Most Common Football Injuries- Dislocated Shoulder

David Bobb, M.D.

Dislocated Shoulder

Answered by David Bobb, M.D.

What is the injury?
A common football injury is a dislocated shoulder, or more often, a partially dislocated shoulder that was subluxed partially out of joint and then pops back in spontaneously.  When the shoulder subluxes or dislocates, this typically tears the glenoid labrum, the fibrocartilage rim of the glenoid socket.  The labrum serves to deepen and stabilize the joint as well as allow an attachment site for the shoulder ligaments and the long head bicep tendon. 
How do you treat the injury?
In my experience, patients usually present to the office with these tears in two ways.  One is with recurrent instability/recurrent dislocation.  The other is to come in several weeks to months later due to pain and dysfunction due to the now chronic labrum tear.
If the player is not able to perform due to recurrent instability or pain, the treatment is generally MRI of the shoulder documenting the location and degree of the labrum tear, followed by arthroscopic surgery to repair and tighten the damaged areas.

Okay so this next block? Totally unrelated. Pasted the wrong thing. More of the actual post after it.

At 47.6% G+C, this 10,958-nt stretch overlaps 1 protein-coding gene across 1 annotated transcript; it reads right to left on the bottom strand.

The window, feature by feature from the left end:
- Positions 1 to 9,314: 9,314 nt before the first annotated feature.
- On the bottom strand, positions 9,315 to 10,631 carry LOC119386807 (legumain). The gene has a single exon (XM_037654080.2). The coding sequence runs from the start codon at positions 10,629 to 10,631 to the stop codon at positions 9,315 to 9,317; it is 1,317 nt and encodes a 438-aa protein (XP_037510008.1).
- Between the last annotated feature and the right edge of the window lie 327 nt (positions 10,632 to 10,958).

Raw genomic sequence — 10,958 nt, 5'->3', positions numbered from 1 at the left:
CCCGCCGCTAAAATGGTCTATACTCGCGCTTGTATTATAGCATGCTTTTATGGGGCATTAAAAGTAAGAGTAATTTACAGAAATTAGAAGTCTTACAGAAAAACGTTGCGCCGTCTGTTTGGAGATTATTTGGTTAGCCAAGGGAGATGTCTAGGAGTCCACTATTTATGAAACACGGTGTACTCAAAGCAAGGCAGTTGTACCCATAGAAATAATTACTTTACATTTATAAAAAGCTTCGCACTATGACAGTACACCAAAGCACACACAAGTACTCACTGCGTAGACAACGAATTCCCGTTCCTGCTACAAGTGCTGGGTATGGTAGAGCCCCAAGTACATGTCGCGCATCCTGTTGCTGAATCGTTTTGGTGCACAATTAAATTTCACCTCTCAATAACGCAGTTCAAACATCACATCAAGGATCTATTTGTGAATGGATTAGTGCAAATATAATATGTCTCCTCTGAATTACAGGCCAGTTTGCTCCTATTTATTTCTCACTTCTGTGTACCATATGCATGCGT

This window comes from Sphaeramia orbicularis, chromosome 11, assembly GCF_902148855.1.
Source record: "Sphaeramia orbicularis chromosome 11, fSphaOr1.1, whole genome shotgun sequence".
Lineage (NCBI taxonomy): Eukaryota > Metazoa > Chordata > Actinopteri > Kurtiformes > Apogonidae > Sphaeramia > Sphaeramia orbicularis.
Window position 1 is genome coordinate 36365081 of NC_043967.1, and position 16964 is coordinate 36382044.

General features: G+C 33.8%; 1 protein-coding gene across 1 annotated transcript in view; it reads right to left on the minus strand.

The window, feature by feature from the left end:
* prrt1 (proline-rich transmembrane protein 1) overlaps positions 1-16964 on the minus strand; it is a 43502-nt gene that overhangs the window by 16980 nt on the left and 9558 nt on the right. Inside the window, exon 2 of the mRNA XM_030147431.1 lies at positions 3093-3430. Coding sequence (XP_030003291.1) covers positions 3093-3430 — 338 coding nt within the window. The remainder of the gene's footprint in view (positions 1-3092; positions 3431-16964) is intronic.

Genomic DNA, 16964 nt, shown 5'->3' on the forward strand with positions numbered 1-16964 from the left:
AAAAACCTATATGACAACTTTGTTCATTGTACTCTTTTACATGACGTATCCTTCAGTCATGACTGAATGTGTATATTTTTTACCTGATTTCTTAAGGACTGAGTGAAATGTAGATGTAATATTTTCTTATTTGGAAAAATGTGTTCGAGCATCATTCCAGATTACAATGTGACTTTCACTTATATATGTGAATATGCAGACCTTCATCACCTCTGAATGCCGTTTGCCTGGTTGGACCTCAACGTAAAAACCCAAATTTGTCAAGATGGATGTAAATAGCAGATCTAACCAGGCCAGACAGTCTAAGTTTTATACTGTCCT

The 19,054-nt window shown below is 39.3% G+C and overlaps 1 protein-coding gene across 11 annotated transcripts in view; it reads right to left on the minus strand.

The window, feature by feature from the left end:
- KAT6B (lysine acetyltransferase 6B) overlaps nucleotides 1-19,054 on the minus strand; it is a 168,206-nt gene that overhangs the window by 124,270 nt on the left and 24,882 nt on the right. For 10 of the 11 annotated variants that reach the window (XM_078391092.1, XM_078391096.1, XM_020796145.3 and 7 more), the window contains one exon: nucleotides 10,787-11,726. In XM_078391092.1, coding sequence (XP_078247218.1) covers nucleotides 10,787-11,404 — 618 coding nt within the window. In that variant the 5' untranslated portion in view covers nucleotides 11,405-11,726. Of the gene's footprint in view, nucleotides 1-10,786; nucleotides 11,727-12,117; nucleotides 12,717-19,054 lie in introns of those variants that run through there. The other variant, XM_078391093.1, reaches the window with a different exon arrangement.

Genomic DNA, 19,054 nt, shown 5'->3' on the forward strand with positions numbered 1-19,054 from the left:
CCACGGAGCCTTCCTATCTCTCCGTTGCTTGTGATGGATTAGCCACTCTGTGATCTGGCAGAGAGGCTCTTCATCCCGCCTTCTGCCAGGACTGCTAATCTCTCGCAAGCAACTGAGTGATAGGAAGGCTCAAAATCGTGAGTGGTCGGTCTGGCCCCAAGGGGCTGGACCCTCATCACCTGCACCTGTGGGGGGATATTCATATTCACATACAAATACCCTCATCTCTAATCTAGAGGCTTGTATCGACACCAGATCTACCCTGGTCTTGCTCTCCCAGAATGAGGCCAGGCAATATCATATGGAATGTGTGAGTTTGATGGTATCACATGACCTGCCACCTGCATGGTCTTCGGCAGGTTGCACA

Recovery from the injury?
General postop protocol for a young patient with labrum repair would involve 6-8 weeks in a soft shoulder brace.  PT would generally start toward the end of the period of immobilization because range of motion generally returns fairly quickly in this patient population.  Patients can expect to be performing normal daily activities at 8-10 weeks postop and return to sport 4-6 months postop.

-David Bobb, M.D.


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Primary interests are the shoulder and sports medicine. Special training in arthroscopic surgery of the shoulder, knee and ankle. Highly experienced in reconstructive surgery of the knee, hip and shoulder.

  • Arthroscopy Association of North America
  • American Academy of Orthopaedic Surgeons
  • Diplomate of the American Board of Orthopaedic Surgery
  • Member of the American Medical Association
  • Member of the Oklahoma State Medical Association
  • Member of the Norman Physicians Association
  • Norman Regional Hospital Organization
  • Graduated from the University of Oklahoma with a Bachelor of Arts with Academic Distinction.
  • Graduated from the University of Oklahoma with a Doctor of Medicine degree in 1996.
  • Postgraduate orthopaedic surgery training 1997-2001